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"To all his friends and to his family he was just Joe — robust, happy-go-lucky, always up to something. But to himself he was just someone abandoned, lost, really forgotten by something, something majestic and beautiful that he saw in the world. Someday on his motorcycle he wanted to go far out across the U.S.A-just for the "hell of it" and just for something else too--to see sublime mountains, massive canyons, great mountain forests drumming in the high winds, lakes where he could pitch camp, the deserts and the mesas and the great rivers that somehow had forgotten him, the vast "man's country" of his boyish dreams."
"We sometimes catch ourselves getting a little conceited as we stand out there in the dark without having landed so much as a single trout between us all evening. I mean, this is the really difficult fishing, definitely not for amateurs.
Someone finally says, "I'll tell ya, this isn't something for those guys who have to have 'big fish and lots of 'em,' is it?"
And someone else answers, trying to keep the uncertainty out of his voice, "Nope, it sure isn't."
For the moment at least, we fall into that class of fishermen who fancy themselves to be poet/philosophers, and from that vantage point we manage to pull off one of the neatest tricks in all of sport: the fewer fish we catch the more superior we feel."
"In the swamp the banks were bare, the big cedars came together overhead, the sun did not come through, except in patches; in the fast deep water, in the half light, the fishing would be tragic. In the swamp fishing was a tragic adventure. Nick did not want it."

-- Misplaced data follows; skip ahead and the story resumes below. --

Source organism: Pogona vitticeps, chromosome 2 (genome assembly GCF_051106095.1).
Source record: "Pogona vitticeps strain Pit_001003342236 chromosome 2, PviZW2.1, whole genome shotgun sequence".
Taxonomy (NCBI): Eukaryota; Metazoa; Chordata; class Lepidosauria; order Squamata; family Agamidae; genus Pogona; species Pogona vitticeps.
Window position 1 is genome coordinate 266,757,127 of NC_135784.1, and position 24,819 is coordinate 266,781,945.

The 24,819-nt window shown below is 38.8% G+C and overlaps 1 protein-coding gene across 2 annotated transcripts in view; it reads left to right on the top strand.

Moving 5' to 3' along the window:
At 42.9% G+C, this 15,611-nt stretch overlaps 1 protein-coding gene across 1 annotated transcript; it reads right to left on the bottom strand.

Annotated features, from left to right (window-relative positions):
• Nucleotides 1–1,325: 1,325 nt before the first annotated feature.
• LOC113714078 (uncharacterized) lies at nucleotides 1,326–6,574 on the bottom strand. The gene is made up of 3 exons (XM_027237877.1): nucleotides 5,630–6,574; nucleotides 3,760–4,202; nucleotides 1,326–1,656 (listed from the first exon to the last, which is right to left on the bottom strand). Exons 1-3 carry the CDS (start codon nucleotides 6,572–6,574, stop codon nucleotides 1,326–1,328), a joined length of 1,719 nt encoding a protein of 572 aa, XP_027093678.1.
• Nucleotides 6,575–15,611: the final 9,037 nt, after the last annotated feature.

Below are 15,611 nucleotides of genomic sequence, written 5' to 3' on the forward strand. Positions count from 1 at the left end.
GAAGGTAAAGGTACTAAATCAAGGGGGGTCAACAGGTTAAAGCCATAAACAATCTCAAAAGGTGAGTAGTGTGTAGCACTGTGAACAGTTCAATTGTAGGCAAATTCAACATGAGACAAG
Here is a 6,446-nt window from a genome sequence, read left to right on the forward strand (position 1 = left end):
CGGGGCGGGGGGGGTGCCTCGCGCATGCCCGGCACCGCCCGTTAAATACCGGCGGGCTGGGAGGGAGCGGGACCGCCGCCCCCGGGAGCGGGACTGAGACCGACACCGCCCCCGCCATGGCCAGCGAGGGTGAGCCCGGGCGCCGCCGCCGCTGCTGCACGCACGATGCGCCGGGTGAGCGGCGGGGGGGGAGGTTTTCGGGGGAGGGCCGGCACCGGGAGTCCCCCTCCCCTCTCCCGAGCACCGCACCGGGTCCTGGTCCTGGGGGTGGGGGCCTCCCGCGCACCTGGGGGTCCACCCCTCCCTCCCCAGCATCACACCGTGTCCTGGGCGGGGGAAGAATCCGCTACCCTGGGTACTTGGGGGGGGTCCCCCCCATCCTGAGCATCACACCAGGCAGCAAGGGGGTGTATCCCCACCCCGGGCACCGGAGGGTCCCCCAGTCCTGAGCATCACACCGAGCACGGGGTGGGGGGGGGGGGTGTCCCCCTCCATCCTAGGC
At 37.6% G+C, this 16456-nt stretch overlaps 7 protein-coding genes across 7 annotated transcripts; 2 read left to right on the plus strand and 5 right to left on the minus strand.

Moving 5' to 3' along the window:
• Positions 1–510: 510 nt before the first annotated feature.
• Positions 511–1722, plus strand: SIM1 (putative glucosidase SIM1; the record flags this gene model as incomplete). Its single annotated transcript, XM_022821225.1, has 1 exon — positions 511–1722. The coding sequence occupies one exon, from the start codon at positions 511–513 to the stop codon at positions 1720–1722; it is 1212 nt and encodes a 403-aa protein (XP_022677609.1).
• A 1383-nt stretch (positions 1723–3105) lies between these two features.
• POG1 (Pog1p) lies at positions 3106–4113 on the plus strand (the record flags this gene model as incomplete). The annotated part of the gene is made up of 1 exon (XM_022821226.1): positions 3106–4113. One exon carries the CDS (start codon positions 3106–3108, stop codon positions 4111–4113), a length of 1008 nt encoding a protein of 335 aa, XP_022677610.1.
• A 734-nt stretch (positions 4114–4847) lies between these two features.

"There is a moonshaped rictus in the streetlamp's globe where a stone has gone and from this aperture there drifts down through the constant helix of aspiring insects a faint and steady rain of the same forms burnt and lifeless."
"There were others: men with long beards and wide-brimmed straw hats, standing three abreast atop giant hay wagons, wooden pitchforks in hand, almost biblical against the prairie sky."
How Poetry Comes to Me: It comes blundering over the / Boulders at night, it stays / Frightened outside the / Range of my campfire / I go to meet it at the / Edge of the light
"I would rather be ashes than dust! I would rather that my spark should burn out in a brilliant blaze than it should be stifled by dry rot. I would rather be a superb meteor, every atom of me in magnificent glow, than a sleepy and permanent planet. The proper function of man is to live, not to exist. I shall not waste my days in trying to prolong them. I shall use my time."